Meditations: Learning to Improv

Last week I was on the phone with another pastor friend. My friend is in an interesting position. He's about to be handed the job of lead pastor at his congregation, but he's not sure he believes in church, at least not the way he's seen it done before. The Barna Institute has compile a depressing collection of stats that suggests there's not much difference between how Christians behave compared to their unchurched counterparts-- from divorce rates, to ethics, to theology. Churched peopled and unchurched people don't seem to live and think that much differently than each other.

These are frustrating stats for the pastors who attempt to design programs, curriculum, and spiritual pathways for their congregation. Congregants "do their time" in these courses and small groups and seemingly come out unchanged.

My friend posed the question-- so why offer all of this programming if they are proven to be ineffective to help people live the Christian live? And do people really need all this religious machinery to "get it?"

Later that night I sat down at the piano and played some Thelonious Monk. I bought a book transcribed scores that allow me to read the notes. Someone had taken the time to listen to his recordings and recreated them note-by-note. I can read those notes and recreate, more or less, his music.

What I can't do is improvise his songs. Jazz improvisation requires a set of skills that I don't possess. There are invisible rules in jazz that helps a musician pick which notes to play next. I'd need a knowledge of "modes", which are similar to the classical music scales I learned as a child, but are radically different. This lack of understanding of the jazz theory keeps me reading the music printed in front of me. I don't have the freedom to create.

I wonder if the average Christian feels dependent on church programs because they've never learned the "modes" and "theory" of the faith. Instead of feeling the liberty to create their own path for the Christian live, members are dependent on the "sheet music" that we provide.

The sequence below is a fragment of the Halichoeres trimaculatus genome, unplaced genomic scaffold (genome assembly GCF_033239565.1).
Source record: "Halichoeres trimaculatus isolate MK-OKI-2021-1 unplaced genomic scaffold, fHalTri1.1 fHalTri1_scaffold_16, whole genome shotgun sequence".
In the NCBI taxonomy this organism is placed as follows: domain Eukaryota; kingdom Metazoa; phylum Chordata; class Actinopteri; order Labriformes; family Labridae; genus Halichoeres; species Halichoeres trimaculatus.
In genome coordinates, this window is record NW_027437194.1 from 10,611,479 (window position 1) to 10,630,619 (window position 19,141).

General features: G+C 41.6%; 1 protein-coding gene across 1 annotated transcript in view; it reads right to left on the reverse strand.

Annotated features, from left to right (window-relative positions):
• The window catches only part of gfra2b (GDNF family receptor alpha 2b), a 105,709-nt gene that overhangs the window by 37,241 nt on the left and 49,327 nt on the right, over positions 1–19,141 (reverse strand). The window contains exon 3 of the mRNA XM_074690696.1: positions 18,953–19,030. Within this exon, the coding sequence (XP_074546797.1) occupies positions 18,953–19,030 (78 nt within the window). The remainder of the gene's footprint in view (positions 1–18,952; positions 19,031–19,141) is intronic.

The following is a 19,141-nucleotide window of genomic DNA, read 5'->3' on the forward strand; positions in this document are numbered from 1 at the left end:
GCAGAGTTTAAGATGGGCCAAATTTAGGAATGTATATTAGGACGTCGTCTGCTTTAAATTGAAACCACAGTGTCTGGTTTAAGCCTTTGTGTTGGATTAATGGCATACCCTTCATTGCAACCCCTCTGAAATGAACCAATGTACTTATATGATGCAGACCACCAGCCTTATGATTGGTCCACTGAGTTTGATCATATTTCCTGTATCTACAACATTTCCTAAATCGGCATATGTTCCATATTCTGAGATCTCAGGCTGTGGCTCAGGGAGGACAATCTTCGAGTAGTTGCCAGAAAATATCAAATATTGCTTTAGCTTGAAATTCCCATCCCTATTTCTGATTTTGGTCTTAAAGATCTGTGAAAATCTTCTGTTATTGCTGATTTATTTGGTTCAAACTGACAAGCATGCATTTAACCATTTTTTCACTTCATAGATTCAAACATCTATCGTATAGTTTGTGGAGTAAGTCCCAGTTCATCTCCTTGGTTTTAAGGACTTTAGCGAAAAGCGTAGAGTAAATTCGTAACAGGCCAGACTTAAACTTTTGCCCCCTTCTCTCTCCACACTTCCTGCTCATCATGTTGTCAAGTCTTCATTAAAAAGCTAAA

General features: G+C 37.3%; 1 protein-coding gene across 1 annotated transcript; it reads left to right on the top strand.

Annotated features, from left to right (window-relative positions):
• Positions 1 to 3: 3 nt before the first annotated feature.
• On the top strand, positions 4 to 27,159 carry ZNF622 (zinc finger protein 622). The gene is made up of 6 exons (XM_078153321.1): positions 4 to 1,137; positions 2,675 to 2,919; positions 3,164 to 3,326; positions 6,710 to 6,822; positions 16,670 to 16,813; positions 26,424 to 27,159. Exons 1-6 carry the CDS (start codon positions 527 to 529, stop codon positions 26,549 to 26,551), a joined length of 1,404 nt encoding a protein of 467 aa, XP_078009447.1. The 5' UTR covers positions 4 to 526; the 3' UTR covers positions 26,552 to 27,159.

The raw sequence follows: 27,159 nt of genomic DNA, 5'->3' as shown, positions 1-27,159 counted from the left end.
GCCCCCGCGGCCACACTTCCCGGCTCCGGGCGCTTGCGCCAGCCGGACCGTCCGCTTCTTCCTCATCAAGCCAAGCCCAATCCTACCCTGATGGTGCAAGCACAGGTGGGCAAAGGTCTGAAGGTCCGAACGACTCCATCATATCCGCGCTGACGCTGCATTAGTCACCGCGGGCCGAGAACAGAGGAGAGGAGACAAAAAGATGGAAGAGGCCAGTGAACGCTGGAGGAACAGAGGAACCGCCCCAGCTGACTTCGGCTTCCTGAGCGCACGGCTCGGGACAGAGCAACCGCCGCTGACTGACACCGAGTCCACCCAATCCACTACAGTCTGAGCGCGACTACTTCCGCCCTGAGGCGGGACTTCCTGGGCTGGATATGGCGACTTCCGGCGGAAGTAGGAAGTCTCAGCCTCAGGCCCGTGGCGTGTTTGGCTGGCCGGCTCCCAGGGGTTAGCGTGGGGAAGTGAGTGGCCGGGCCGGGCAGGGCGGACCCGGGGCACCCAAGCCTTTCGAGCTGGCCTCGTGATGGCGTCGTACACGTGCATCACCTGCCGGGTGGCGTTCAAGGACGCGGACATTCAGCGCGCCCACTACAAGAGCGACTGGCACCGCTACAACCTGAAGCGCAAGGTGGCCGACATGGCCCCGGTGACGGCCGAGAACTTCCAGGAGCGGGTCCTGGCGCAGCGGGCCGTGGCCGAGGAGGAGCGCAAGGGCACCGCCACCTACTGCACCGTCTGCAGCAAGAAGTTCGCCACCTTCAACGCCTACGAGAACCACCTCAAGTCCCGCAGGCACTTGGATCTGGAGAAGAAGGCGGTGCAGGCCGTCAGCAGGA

N.T. Wright wrote a short, insightful book "The Last Word" in which he argues that scripture is authoritative because it describes The Story and demands that we find out place in it. According to Wright, we scripture has missing scenes between the book of Acts and Revelation. It's our job to improvise a bridge in between those two Acts.

We do this by becoming intimate with the narrative of scripture. We start to intuitively pick up "the modes" by becoming familiar with the plot, the characters, and the God who drives the story. Over time, we begin to feel the beat inside of us. We're able to guess what notes God might play next, and we're more able to harmonize. (And if we hit a wrong note, we can say "Hey, it's jazz...)

Perhaps we'd all find more freedom for ourselves and the people we lead, by immersing ourselves again in the sweeping story of Salvation until we hear God's voice inviting us take our turn playing a solo.


  1. I love this.

    I feel like I was spoon-fed my Christianity most of my life... Like I was still wobbling around on "christian training wheels" well into my twenties. How ridiculous!!

    I'm thankful now for the crushing heartbreak that forced me to abandon the bike altogether for awhile. When I came back to it on my own terms and in my own strength, I could finally balance.

  2. I like that analogy. There's a place for training wheels. But they need to come off, eventually.

  3. What a great post! As a Christian who has spent countless hours in different church programs trying to "get close" to God with middling results, I had pretty much abandoned church involvement in search of something more meaningful.
    What I found was that time spent wrestling through issues and praying with my REAL friends has brought me more insight into God's heart than I ever found at seminars, study groups and the like.
    I definitely blow some sour notes now and then, but I'm definitely starting to feel the groove. Thanks for putting this out there, it has really helped me put words to what I've been trying to accomplish.